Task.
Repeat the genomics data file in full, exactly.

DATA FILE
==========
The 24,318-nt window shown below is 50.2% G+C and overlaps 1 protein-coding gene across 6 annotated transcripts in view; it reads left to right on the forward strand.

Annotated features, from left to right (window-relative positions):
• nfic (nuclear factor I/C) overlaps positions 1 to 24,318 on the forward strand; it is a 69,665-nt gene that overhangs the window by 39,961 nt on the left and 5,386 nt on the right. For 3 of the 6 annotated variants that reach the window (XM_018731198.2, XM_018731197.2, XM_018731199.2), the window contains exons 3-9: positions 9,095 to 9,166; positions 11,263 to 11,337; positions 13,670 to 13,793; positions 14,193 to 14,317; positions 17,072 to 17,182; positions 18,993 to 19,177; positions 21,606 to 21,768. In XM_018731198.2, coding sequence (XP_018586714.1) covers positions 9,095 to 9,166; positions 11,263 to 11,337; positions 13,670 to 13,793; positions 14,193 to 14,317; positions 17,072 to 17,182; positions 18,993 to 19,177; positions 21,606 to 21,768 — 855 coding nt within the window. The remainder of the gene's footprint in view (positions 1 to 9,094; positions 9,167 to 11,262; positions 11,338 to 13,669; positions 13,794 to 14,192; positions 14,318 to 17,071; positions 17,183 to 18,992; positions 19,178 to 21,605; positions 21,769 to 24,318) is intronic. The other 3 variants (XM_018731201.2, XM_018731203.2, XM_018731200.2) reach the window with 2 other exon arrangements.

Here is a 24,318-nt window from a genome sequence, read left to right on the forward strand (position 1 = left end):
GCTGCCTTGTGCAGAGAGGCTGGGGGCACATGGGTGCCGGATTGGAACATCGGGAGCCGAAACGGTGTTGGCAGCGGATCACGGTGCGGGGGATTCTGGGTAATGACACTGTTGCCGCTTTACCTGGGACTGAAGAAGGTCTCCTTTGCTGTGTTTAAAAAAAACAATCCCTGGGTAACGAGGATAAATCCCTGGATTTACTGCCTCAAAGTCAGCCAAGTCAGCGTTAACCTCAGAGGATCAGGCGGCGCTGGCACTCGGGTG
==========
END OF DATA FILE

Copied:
The 24,318-nt window shown below is 50.2% G+C and overlaps 1 protein-coding gene across 6 annotated transcripts in view; it reads left to right on the forward strand.

Annotated features, from left to right (window-relative positions):
• nfic (nuclear factor I/C) overlaps positions 1 to 24,318 on the forward strand; it is a 69,665-nt gene that overhangs the window by 39,961 nt on the left and 5,386 nt on the right. For 3 of the 6 annotated variants that reach the window (XM_018731198.2, XM_018731197.2, XM_018731199.2), the window contains exons 3-9: positions 9,095 to 9,166; positions 11,263 to 11,337; positions 13,670 to 13,793; positions 14,193 to 14,317; positions 17,072 to 17,182; positions 18,993 to 19,177; positions 21,606 to 21,768. In XM_018731198.2, coding sequence (XP_018586714.1) covers positions 9,095 to 9,166; positions 11,263 to 11,337; positions 13,670 to 13,793; positions 14,193 to 14,317; positions 17,072 to 17,182; positions 18,993 to 19,177; positions 21,606 to 21,768 — 855 coding nt within the window. The remainder of the gene's footprint in view (positions 1 to 9,094; positions 9,167 to 11,262; positions 11,338 to 13,669; positions 13,794 to 14,192; positions 14,318 to 17,071; positions 17,183 to 18,992; positions 19,178 to 21,605; positions 21,769 to 24,318) is intronic. The other 3 variants (XM_018731201.2, XM_018731203.2, XM_018731200.2) reach the window with 2 other exon arrangements.

Here is a 24,318-nt window from a genome sequence, read left to right on the forward strand (position 1 = left end):
GCTGCCTTGTGCAGAGAGGCTGGGGGCACATGGGTGCCGGATTGGAACATCGGGAGCCGAAACGGTGTTGGCAGCGGATCACGGTGCGGGGGATTCTGGGTAATGACACTGTTGCCGCTTTACCTGGGACTGAAGAAGGTCTCCTTTGCTGTGTTTAAAAAAAACAATCCCTGGGTAACGAGGATAAATCCCTGGATTTACTGCCTCAAAGTCAGCCAAGTCAGCGTTAACCTCAGAGGATCAGGCGGCGCTGGCACTCGGGTG